Phillip Justman, Co-Founder and Owner of SAÏAH, is revamping Herman Melville's classic Moby-Dick and leaving not one ounce of ingenuity out. Set in the Lifecycle Building Center, Justman and the creative minds at SAÏAH have created a symbiotic relationship between the piece and location space that lends a different persepctive to the standard. BANG! asked Justman all about the thinking behind their addition to Moby-Dick interpretations, and got some pretty some good stuff out of him.
BANG! What was the deciding factor in taking a classic on instead of a newer piece?
Phillip Justman Our goal with Moby-Dick is not to reinvent the story or to tell it in a new way, but to ignite that which we love about the novel itself, and share that love with the public. With us, there is no debate about the “newness” of the story, simply the excitement of inviting our audience to come and live in this world with us.
BANG! The Lifecycle Building is simply massive, which obviously serves well for a play like Moby Dick. How will the story move throughout the space? How does the space inform the piece?
Phillip Justman The Lifecycle Building center is truly a larger-than-life venue, -60,000 sq ft, three stories high, industrial architecture from 1914, and building-length windows that diffuse daylight into a golden glow. The space does more than just inform the play. It is the whale’s belly, the innards of the ship, and the expanse of the sea. The audience travels and experiences all the secret corners of the space. Even the smell of old industry informs the story.
BANG! This production has traveled around quite a bit between places like Kennesaw and Morocco. What changes with each performance, if anything?
Phillip Justman There are three different versions of the script that exist, with this third version of the script the playwright (John Gentile) has combined the longer two hour version with the short 60 min version that traveled to Morocco. This is the third version of the script, it has been beautifully shaped to fit into and fill the expanse of the Lifecycle Building Center.
BANG! Could you elaborate on the “brave theater for brave people” expression?
Phillip Justman This is one of our philosophies, we challenge ourselves to never “think realistically” but be as brave as we can be with our choice of story, location, and the way we create. Furthermore, we challenge our audiences to be brave with the experience, -to engage and immerse themselves in the story past the point of comfort.
BANG! Do you think the location behooves more of the “belly of the beast” or Ishmael’s journey?
Phillip Justman Our last production of Rua | Wulf was the journey of Red Riding Hood into the belly of the beast. It seems that Moby-Dick is Ishmael’s journey, perhaps not towards the belly of the beast, but existing within it the entirety of the time.
BANG! There’s a different relationship between the space and performer as opposed to the space and the audience member. What do you think that difference is?
Phillip Justman The telling of a story is an equidistant triangle between three points, - story, performer, and audience. Through Saiah we blend story and location as much as we can. It is not just a place we have been rehearsing a play, the actors have become a crew living in the walls. It is not just a place to come and see a play, -it is an immersive world of experience for the audience. The space is the story, the performers already exist within, we invite the audience to come as well.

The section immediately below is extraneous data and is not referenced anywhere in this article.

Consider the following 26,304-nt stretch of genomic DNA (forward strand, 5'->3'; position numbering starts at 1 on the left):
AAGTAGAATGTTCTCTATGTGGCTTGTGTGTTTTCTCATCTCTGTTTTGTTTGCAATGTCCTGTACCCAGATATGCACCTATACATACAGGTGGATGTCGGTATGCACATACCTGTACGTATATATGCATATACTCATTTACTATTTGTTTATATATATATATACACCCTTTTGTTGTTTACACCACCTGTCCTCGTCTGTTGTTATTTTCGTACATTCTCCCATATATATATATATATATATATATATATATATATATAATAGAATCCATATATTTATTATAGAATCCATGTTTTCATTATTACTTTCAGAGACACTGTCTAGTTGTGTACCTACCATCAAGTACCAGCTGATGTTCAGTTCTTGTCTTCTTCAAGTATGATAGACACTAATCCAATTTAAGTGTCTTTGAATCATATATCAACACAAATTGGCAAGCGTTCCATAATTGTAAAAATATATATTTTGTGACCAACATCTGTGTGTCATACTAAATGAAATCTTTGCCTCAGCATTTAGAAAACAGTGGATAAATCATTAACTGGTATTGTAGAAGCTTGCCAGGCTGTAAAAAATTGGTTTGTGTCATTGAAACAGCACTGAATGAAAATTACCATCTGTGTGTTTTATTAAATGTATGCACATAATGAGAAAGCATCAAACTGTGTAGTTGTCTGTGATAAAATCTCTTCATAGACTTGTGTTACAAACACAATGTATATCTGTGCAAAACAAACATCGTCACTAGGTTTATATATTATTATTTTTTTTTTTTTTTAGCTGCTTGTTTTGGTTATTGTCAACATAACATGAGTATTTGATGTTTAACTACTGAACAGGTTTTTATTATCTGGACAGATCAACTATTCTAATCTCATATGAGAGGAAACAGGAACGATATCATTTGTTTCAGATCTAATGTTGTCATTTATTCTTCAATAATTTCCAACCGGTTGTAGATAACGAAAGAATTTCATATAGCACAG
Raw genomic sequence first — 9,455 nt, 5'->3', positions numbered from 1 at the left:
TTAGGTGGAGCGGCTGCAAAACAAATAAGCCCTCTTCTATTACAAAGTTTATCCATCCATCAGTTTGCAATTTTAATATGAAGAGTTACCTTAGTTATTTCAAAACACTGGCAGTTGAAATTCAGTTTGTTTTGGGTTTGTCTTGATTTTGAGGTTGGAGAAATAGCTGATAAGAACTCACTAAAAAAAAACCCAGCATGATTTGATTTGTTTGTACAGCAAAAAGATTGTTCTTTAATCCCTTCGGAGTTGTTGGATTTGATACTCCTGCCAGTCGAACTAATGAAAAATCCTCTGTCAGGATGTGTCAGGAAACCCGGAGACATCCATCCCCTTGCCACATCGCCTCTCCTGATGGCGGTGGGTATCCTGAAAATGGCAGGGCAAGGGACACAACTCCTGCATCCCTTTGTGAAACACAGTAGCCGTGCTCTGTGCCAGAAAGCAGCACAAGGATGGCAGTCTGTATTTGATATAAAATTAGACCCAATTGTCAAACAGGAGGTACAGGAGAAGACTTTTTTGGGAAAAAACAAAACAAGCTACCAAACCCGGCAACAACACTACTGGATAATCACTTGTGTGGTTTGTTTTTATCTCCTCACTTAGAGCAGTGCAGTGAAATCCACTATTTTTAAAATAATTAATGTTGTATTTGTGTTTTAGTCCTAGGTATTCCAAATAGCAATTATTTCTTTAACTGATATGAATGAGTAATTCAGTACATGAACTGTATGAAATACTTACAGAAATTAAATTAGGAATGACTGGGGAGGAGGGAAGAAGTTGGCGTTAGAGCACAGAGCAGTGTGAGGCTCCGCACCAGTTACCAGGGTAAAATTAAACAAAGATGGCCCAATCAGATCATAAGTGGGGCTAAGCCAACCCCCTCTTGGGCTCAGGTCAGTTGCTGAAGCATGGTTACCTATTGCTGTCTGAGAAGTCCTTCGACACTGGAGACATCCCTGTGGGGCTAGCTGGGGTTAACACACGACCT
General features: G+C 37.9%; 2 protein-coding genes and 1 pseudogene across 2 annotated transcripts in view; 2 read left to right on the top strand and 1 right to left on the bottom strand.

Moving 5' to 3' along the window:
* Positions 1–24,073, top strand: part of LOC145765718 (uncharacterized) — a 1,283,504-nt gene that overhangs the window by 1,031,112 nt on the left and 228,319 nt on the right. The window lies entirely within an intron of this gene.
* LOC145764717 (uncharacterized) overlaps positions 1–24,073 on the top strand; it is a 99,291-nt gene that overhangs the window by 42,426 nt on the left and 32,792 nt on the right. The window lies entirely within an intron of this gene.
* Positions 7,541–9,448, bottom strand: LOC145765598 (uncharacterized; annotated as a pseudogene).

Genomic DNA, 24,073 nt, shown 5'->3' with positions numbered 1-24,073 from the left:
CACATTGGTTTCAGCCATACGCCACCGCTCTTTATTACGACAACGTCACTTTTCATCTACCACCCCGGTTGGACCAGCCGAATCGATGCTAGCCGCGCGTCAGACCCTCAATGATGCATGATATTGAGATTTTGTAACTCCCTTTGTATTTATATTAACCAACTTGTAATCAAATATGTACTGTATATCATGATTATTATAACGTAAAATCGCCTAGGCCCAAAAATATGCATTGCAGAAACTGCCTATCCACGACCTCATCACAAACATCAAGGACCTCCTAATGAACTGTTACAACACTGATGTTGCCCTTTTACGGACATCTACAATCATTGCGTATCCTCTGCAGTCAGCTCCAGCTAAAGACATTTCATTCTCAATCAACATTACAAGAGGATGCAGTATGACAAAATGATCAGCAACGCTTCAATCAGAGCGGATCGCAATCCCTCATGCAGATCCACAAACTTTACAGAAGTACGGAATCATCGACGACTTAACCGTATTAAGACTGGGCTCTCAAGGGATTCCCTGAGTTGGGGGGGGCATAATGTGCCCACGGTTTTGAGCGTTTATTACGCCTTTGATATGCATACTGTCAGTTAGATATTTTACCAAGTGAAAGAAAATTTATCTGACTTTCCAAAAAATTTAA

BANG! What about Moby Dick lends itself to the interactive, immersive nature of this interpretation?
Phillip Justman Melville’s first intention with Moby Dick was to simply write an encyclopedia on whaling, after convinced by Nathaniel Hawthorne to interweave it with a story; we have the novel as it exists today. Yet it is still saturated with every fact and detail of whaling, it is these details that lend the novel to an immersive experience. We have filled the LBC with these details, and layered them in the performance.
BANG! Due to the mutual corroboration between the space and the piece, were there concerns about one overwhelming the other?
Phillip Justman There is an extreme challenge of integrating the story into a space of this magnitude, with one informing the other and continuing the dialogue throughout the experience. We have done our best to use the existing beauty of the space, building with it. For example, the soundscape has been created with the intention to blend with the distant sounds of passing trains.
BANG! What other versions were cited for inspiration or direction?
Phillip Justman Only Melville’s work, long conversations with scholars, and many books on whaling.
BANG! What overriding theme is highlighted in this interpretation of Moby Dick?
Phillip Justman By placing this story in a sprocket factory built in 1914, the deep and harsh industry of what whaling was has come forth as a major theme. The life of a whaler was one of unimaginable work and hardship. The boats were floating factories and all the men were parts of a greater machine, working and dying for the sake of the industry. This machine of whaling is what Ahab skews towards his own monomaniacal purposes, the hunting of the White Whale. The audience will smell the oil, see the fabricated metal, and experience the mighty brutality of what was once the most profitable American institution.
So, just in case you feared an experience clad with tacky wooden swords and rolling cardboard seas, now you know Justman and the good people of SAÏAH intend nothing along those lines-that is unless they wanted to, in which case it would probably be genius and hailed in high regard like their performances of Moby-Dick are right now. Get the facts at the event page:https://www.facebook.com/events/519406648117724/, and stay in touch for future ventures at http://www.saiah.org/. Moby-Dick runs April 10-May 12, so grab your tickets soon!